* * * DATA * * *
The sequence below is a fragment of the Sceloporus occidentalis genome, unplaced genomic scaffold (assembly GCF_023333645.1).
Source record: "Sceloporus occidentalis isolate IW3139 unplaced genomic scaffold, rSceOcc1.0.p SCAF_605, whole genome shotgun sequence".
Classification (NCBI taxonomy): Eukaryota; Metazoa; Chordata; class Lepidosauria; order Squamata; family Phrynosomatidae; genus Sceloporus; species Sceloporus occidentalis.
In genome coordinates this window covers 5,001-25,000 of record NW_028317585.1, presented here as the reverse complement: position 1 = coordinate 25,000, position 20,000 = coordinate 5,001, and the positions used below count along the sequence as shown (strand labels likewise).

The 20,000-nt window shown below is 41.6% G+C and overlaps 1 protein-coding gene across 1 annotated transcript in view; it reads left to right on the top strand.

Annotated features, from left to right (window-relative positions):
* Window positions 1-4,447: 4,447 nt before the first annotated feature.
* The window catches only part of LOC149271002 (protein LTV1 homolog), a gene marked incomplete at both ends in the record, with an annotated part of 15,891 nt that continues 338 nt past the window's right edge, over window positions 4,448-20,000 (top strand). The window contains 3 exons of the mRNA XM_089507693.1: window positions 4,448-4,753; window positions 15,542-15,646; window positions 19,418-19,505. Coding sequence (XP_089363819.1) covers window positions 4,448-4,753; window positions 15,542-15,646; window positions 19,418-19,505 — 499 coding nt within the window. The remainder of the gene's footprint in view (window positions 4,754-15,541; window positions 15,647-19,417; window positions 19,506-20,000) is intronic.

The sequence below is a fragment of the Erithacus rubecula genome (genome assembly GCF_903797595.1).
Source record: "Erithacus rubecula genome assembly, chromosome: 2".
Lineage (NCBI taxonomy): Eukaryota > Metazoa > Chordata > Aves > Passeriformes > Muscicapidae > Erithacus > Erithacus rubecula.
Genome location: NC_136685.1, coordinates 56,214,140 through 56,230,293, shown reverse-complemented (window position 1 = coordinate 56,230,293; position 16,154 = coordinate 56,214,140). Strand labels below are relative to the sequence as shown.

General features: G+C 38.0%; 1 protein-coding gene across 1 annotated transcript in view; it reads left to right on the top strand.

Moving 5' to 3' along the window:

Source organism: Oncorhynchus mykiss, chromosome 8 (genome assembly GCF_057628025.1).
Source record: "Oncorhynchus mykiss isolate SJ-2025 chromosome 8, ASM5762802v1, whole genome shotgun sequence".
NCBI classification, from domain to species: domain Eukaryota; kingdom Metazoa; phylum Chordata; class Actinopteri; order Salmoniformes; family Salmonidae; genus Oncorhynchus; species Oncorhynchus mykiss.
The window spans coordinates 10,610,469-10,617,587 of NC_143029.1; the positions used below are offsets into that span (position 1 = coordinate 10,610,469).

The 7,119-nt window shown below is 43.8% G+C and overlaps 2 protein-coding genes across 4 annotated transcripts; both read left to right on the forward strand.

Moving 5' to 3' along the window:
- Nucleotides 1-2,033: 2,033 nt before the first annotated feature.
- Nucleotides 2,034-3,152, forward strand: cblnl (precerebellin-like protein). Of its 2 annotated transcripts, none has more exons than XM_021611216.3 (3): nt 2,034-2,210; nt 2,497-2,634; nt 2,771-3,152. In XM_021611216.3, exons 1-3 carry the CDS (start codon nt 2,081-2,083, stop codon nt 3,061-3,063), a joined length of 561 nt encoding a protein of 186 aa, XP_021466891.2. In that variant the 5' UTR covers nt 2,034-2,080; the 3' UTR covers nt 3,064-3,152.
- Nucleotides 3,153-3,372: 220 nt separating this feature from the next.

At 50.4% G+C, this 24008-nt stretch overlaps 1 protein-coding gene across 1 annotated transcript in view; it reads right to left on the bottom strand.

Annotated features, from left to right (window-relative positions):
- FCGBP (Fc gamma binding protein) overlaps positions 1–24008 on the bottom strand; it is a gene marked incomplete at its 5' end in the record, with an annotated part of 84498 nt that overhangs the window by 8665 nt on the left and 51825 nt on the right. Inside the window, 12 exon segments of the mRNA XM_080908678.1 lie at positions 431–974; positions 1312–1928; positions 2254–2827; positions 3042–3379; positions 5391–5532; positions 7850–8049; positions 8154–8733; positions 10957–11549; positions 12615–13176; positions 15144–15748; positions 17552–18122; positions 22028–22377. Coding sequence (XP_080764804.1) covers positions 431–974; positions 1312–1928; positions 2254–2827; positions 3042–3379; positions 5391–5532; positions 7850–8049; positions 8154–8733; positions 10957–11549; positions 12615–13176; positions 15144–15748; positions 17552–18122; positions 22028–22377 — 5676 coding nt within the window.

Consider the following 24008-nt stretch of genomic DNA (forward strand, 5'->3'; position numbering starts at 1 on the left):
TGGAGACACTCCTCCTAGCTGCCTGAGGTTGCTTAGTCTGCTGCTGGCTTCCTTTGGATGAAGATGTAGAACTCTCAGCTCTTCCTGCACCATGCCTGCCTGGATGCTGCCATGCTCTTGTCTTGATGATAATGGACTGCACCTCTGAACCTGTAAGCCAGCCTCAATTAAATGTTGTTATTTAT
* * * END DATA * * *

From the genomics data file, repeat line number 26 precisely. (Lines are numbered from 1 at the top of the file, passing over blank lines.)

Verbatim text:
- FCGBP (Fc gamma binding protein) overlaps positions 1–24008 on the bottom strand; it is a gene marked incomplete at its 5' end in the record, with an annotated part of 84498 nt that overhangs the window by 8665 nt on the left and 51825 nt on the right. Inside the window, 12 exon segments of the mRNA XM_080908678.1 lie at positions 431–974; positions 1312–1928; positions 2254–2827; positions 3042–3379; positions 5391–5532; positions 7850–8049; positions 8154–8733; positions 10957–11549; positions 12615–13176; positions 15144–15748; positions 17552–18122; positions 22028–22377. Coding sequence (XP_080764804.1) covers positions 431–974; positions 1312–1928; positions 2254–2827; positions 3042–3379; positions 5391–5532; positions 7850–8049; positions 8154–8733; positions 10957–11549; positions 12615–13176; positions 15144–15748; positions 17552–18122; positions 22028–22377 — 5676 coding nt within the window.